The Battle of Lewis

Wind farm plan is blown off course

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A huge row over the biggest land-based wind farm ever proposed in Britain is coming to a climax this weekend.

A decision on whether to proceed with the 181-windmill development on the Hebridean island of Lewis is imminent – with some reports claiming that Scottish ministers had already turned down the project on environmental grounds.

The decision has implications for the growth of renewable energy in Britain, signalled this week by the EU's plans for a massive renewables expansion. If it is a "no", it will send a signal to all developers taking part in the "wind rush" expected to follow the EU's announcement. The messages: your developments will have to be in the right place.

Under the EU plans, Britain will have to increase dramatically the amount of UK electricity generated by renewable technologies, to at least 40 per cent of the total by 2020 – eight times what it is today. Wind is likely to provide the lion's share of this increase, with the number of wind turbines set to grow rapidly in the next 12 years. Land-based turbines are likely to rise in number from today's 2,000 to about 5,000, and offshore turbines around the coast likely to shoot up even more, from 150 to 7,500.

Some conservationists have expressed fears that this expansion may do great damage to cherished landscapes and to wildlife. But if the £500m Lewis project is turned down, it means that Scottish ministers have decided they cannot ride roughshod over the very strong environmental protection already provided for the Lewis site by EU law. The island is one of the richest areas for birds in Britain, and the site itself – the Lewis Peatlands – harbours substantial numbers of rare breeding birds, such as the greenshank and birds of prey such as the golden eagle, which conservationists argue would suffer if the development went ahead.

Because of its bird life, the site has been designated a Special Protection Area (SPA) under the EU birds directive – protection which can only be disregarded if the project is of "overwhelming national interest" or if no alternative site can be found.

This protection is a matter of public record and was known in advance to the would-be developers, Lewis Wind Power – a venture between the energy giants AMEC and British Energy Renewables.

If the Scottish government turns the proposal down because of the EU protection, it means that few other developers will chance their arms at trying to use sites whose environmental importance has been officially recognised.

Stuart Housden, the Scottish director of the Royal Society for the Protection of Birds, said last night: "If the decision to refuse the application is confirmed by Scottish ministers we would welcome it as a hugely appropriate decision. It sends a very strong message that in meeting our ambitious renewable targets, we do not have to sacrifice our most important environmental resources."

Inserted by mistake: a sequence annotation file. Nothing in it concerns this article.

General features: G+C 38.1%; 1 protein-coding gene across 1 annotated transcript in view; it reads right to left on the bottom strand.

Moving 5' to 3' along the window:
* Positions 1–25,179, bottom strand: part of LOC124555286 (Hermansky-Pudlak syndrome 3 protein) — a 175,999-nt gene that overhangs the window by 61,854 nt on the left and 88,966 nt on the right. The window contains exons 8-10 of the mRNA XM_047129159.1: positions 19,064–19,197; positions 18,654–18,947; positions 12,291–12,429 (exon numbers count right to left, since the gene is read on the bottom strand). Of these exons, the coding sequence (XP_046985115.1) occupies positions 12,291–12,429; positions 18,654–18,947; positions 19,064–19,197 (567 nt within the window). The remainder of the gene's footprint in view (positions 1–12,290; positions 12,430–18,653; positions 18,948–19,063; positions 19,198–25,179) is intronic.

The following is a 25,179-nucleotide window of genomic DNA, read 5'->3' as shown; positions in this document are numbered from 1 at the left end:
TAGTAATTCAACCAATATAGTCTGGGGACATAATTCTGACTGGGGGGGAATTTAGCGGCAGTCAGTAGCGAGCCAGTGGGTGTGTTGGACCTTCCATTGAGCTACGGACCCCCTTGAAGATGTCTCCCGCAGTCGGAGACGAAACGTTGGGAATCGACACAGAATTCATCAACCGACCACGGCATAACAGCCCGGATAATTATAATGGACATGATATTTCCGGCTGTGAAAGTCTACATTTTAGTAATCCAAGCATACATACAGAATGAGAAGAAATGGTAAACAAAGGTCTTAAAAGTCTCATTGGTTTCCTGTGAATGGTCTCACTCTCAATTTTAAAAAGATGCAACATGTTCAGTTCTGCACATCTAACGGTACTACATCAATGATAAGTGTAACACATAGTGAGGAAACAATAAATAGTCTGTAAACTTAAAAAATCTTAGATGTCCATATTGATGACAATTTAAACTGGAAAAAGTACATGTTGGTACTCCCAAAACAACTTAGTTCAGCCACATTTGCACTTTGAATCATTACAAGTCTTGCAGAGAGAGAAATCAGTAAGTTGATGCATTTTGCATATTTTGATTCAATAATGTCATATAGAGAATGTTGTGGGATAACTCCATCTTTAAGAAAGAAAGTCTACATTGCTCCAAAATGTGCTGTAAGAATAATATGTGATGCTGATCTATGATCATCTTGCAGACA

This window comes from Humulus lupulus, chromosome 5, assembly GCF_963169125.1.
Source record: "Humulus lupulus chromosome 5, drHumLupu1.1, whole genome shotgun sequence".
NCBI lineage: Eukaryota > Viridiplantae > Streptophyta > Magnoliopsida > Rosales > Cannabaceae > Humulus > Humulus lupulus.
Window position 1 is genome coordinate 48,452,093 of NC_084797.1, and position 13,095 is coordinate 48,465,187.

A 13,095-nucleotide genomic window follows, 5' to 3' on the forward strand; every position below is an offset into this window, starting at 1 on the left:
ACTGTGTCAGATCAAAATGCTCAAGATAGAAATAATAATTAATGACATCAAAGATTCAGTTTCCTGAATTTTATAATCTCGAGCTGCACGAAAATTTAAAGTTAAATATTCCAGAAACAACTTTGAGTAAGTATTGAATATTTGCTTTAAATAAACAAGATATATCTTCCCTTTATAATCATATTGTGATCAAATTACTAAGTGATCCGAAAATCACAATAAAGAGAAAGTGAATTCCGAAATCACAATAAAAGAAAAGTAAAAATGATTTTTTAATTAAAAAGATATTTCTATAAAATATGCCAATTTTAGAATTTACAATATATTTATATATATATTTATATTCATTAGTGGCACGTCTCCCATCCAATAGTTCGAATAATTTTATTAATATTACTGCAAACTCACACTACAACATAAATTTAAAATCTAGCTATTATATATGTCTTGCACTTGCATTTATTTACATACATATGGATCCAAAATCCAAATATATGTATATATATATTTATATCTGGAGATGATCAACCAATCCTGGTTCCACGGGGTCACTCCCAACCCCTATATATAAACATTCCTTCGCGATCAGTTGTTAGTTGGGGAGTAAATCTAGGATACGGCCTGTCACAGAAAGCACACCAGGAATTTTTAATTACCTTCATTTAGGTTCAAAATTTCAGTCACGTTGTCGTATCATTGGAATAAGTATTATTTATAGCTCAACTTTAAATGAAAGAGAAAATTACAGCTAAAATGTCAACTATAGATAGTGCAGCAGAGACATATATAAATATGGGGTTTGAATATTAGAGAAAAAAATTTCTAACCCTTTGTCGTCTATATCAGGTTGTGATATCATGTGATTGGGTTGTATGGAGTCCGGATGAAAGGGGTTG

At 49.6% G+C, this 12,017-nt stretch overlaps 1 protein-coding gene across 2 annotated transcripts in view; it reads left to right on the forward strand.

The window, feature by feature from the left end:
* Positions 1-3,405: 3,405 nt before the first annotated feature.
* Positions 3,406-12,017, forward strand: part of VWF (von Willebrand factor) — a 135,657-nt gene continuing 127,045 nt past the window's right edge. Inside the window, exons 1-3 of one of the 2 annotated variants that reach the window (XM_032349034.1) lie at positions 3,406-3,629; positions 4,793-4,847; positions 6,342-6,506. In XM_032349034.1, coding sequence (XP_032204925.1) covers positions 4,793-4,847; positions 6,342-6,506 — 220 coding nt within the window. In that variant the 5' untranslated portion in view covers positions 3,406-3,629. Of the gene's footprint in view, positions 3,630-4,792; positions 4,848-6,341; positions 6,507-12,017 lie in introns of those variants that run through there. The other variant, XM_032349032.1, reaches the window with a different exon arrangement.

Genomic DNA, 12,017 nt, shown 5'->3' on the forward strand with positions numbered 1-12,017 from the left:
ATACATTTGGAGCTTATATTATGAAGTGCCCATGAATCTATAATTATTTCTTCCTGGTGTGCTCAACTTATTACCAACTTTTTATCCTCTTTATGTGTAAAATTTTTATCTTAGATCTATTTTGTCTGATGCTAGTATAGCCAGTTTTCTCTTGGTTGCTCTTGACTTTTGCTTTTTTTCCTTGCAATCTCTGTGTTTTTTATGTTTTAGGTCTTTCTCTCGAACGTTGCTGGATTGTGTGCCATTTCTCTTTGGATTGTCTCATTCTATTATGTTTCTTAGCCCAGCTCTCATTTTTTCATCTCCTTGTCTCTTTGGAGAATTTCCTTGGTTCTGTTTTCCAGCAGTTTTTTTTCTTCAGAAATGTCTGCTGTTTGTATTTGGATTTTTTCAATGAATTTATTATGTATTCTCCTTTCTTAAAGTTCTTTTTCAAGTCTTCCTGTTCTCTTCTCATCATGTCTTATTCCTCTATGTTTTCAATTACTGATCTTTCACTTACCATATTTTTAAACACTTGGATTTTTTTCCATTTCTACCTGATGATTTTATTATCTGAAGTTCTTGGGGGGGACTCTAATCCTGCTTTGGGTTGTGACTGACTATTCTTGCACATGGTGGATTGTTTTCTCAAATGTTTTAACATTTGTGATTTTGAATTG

The RSPB has been criticised by some Scottish politicians for supporting a wind farm proposal in the Shetlands while opposing the Lewis project.

Reports that the wind farm was to be turned down were based on a letter said to have been sent to the developers by the Scottish government, saying it was "minded" to refuse the scheme. The BBC's Gaelic news service, Radio nan Gaidheal, said ministers will refuse permission for the scheme because of environmental concerns.

But the prospect of the wind farm proposal being turned down was described as "a bitter blow" by the Western Isles Council, which said it would cost hundreds of jobs. "An opportunity to help us revitalise our economy has been lost," said the council's vice-convener, Angus Campbell. "We now know the cost of environmental designations to the Western Isles – 400 construction jobs, 70 jobs at Arnish, 70 jobs associated directly with the wind farm, £6m per annum in community benefit and £4m in rental payments."

He added: "We will now engage with the Scottish government to discuss their plans for how the economy of the Western Isles can be developed. Is any development at all to be allowed in the Western Isles?"

Although in February last year the council voted by 18 to eight in support of the project – leaving the final decision with the Scottish Executive – many people in Lewis feel it would be environmentally damaging and would dwarf their island.

The politicians that supported it, namely the island's MP, Calum MacDonald, and MSP, Alasdair Morrison, met with an uncompromising end when they lost their seats. Messrs MacDonald and Morrison, both Labour, were ousted by Angus MacNeil and Alasdair Allan respectively, both Scottish Nationalists. "I opposed the application because I felt its sheer scale and location made it unacceptable to the communities it would have affected most directly," said Mr Allan, the SNP's MSP for the Western Isles.

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